Building an Environmentally Sound Outdoor Riding Ring

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horse arena, horse ring, horse riding ring, horse riding arena, building horse riding ring, build horse riding arena, horse riding, construct outdoor horse riding ring, design outdoor horse riding ring

By BC Ministry of Agriculture and Lands

Constructing an outdoor riding ring with safe, clean footing that’s easy to maintain, holds up in all kinds of weather, and does not cause pollution is an elusive goal of many horse owners.

The ideal footing should provide good traction, sufficient cushion to prevent excessive concussion, be nonabrasive and as free as possible of dust and odours that irritate both horse and rider. The type of material used should not have a high potential for leachate run-off that can cause pollution.

The three key elements in building an outdoor riding ring are design, materials, and maintenance.

DESIGN

Location: Riding rings should be located in areas of good natural drainage. Notice where water runs and settles on your property so you can select a convenient location where the water drains away naturally. Rings should be at least 45 metres (150 feet) from a watercourse and 30 metres (100 feet) from a domestic water supply. It will likely be necessary to utilize a bulldozer or excavator to do the site preparation.

Size: The average size ring is approximately 21 metres x 42 metres (70 feet x 140 feet). The minimum recommended size is 20 metres x 36 metres (65 feet x 120 feet).

Footing: There are three major components to footing: the sub-base; the base; and the cushion. The ring site should be stripped of all vegetation and topsoil. In most areas this will leave a clay sub-base. To allow water to run off, crown the ring with a two percent slope and compact the clay. A 1.2 metre x 1.8 metre (4 feet x 6 feet) wide swale, 25 centimetre (one foot) deep, can be dug around the perimeter to carry away the runoff.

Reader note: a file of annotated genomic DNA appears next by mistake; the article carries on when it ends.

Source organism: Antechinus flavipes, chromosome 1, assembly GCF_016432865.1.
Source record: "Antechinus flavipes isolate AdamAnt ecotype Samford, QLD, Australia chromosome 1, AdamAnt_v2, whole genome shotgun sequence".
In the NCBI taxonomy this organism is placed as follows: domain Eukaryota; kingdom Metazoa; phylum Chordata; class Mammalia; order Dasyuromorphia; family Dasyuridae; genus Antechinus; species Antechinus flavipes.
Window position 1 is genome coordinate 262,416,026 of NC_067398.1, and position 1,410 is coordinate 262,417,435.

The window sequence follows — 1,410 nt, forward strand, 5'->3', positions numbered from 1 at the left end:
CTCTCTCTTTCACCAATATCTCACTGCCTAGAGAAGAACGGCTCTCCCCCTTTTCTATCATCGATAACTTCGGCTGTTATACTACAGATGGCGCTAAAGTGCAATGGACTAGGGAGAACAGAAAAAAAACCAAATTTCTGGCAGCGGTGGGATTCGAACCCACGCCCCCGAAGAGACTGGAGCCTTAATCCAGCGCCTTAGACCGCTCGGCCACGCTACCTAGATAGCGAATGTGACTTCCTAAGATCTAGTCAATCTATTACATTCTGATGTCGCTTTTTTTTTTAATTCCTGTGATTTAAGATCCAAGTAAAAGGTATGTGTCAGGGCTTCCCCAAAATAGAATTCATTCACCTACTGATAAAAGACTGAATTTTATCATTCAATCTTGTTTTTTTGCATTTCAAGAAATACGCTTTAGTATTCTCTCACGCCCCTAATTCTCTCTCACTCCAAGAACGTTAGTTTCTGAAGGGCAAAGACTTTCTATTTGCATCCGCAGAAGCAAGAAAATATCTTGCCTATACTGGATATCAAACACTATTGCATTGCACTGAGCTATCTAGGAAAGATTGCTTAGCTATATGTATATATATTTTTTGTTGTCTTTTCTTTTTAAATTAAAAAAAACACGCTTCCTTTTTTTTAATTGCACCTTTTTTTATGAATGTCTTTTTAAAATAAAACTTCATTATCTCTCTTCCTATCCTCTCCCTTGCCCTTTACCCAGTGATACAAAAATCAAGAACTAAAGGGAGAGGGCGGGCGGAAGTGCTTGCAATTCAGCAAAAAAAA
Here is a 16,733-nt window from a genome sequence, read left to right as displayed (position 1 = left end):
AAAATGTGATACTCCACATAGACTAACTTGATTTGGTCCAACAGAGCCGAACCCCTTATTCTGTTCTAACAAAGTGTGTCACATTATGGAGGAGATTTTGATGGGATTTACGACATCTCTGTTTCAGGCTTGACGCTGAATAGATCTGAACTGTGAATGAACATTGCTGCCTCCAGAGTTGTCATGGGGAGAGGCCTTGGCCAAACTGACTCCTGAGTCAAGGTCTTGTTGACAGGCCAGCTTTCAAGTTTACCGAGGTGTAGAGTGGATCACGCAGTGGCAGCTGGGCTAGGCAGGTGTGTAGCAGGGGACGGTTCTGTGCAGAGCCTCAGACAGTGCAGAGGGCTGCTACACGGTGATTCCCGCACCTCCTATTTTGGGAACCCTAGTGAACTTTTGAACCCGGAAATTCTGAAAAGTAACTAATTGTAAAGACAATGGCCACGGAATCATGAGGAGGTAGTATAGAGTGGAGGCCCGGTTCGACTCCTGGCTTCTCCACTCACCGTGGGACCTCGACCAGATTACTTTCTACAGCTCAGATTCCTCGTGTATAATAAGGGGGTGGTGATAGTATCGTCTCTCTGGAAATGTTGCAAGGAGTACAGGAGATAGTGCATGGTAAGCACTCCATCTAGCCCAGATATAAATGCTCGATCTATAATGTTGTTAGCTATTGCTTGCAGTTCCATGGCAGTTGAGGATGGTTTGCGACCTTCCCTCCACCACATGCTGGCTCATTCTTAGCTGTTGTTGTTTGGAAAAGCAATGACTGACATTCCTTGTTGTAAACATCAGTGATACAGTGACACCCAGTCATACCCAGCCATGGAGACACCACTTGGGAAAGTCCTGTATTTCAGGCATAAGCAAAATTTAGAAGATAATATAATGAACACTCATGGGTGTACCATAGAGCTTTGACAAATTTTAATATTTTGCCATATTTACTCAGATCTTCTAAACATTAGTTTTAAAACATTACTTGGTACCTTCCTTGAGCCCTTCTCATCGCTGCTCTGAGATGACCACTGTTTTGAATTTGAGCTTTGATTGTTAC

Drainage: Perimeter drainage using drainage pipes may be required to reduce soil saturation around the ring. Water should be encouraged to run off the surface of the ring into the perimeter ditch or swale rather than move down through the ring surface. A well compacted, properly tapered sub-base is critical to good drainage. In areas of extremely high rainfall, a poly geo textile membrane may be needed over the clay to prevent it from softening and working up to the surface. Water from a swale can only be directed into a watercourse if it is not contaminated with materials that will cause pollution.

The ring design will not prevent subsoils from becoming saturated; therefore, a well-drained site is imperative.

MATERIALS

Base: The base further stabilizes and weatherproofs the area. A layer of uniform, dense graded, aggregate is recommended. This type of material can go by the name of stone dust, limestone screenings, or decomposed granite, and should not have particles larger than nine millimetres (3/8 inches). Approximately 144 metres cubed (180 yards cubed) will be required for an average ring, and after damping and compacting should provide a 100 millimetre x 150 millimetre (4 inch to 6 inch) base.